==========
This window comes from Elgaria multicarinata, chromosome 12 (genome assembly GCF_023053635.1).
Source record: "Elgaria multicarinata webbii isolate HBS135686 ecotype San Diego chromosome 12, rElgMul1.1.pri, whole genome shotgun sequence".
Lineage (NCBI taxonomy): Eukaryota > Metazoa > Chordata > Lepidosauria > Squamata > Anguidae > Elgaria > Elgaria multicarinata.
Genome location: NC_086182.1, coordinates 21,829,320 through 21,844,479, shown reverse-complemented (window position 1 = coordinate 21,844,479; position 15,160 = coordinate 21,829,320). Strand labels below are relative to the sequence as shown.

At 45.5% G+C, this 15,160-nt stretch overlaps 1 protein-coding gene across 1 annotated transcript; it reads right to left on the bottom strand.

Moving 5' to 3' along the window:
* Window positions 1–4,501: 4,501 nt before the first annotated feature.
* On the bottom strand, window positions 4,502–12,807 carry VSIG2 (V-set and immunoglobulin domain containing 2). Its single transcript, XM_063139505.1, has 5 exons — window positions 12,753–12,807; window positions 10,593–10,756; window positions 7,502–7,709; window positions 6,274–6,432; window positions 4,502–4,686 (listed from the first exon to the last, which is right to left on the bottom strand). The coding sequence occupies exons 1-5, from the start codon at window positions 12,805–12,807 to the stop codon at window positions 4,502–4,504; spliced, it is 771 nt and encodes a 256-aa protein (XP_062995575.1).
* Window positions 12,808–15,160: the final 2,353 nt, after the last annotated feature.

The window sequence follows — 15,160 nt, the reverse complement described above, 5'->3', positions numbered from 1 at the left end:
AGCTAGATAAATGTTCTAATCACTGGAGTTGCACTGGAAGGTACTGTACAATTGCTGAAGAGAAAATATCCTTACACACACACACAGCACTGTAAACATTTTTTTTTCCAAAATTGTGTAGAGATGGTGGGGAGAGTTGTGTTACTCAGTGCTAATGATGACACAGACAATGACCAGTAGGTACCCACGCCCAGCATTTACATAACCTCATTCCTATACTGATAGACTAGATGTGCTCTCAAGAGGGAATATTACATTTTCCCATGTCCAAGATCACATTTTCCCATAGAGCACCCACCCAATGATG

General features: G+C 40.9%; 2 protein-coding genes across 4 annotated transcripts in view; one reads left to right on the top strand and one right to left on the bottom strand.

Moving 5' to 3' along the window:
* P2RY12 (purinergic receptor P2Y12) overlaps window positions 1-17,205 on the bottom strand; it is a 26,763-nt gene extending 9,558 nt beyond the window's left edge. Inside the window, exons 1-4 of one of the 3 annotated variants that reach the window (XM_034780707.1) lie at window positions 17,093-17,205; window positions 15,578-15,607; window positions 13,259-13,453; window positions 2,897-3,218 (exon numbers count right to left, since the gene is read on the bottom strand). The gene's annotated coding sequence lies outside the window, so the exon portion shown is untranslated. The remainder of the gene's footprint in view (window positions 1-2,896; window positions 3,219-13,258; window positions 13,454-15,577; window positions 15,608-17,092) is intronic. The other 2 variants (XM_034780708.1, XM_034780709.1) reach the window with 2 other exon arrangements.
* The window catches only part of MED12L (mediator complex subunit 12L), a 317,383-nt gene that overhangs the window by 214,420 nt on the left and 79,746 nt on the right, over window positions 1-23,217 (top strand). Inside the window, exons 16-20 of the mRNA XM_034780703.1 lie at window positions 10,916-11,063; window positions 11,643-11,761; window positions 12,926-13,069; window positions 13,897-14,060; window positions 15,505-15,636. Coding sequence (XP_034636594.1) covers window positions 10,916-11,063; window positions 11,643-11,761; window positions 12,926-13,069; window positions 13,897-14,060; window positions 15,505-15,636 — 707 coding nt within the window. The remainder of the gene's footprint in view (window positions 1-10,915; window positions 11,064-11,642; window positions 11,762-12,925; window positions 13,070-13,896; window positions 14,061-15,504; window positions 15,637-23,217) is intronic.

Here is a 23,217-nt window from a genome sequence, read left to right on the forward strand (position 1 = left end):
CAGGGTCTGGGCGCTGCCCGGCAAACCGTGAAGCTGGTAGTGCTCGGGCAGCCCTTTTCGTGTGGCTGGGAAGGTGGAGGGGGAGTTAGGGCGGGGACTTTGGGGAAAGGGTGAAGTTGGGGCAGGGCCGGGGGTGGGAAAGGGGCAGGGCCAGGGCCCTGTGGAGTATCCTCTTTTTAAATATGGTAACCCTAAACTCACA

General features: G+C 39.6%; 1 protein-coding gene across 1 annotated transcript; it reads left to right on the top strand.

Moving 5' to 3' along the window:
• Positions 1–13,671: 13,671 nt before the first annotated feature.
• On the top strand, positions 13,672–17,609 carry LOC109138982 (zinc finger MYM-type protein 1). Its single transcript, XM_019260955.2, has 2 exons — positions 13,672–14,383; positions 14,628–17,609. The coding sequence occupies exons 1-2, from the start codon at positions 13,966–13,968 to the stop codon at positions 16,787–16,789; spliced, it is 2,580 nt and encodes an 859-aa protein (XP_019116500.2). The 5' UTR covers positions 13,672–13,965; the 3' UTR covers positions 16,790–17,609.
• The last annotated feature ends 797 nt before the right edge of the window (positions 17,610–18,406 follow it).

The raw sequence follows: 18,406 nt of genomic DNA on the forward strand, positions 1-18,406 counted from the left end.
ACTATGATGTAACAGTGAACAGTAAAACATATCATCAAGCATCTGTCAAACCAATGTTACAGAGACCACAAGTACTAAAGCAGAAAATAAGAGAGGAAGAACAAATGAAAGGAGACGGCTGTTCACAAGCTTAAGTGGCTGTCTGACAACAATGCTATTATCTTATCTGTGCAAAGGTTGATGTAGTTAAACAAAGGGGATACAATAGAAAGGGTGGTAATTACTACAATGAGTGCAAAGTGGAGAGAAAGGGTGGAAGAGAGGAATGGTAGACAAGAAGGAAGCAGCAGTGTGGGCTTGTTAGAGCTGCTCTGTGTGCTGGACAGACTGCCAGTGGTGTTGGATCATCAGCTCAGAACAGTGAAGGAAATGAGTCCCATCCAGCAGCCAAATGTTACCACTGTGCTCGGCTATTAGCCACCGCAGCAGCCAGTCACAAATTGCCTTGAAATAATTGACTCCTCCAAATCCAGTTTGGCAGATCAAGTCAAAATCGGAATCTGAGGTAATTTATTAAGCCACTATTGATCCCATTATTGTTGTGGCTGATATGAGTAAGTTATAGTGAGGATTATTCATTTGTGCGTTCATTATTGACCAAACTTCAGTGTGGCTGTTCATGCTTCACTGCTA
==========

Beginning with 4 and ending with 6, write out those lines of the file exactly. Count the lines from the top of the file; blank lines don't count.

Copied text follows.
Genome location: NC_086182.1, coordinates 21,829,320 through 21,844,479, shown reverse-complemented (window position 1 = coordinate 21,844,479; position 15,160 = coordinate 21,829,320). Strand labels below are relative to the sequence as shown.

At 45.5% G+C, this 15,160-nt stretch overlaps 1 protein-coding gene across 1 annotated transcript; it reads right to left on the bottom strand.

Moving 5' to 3' along the window: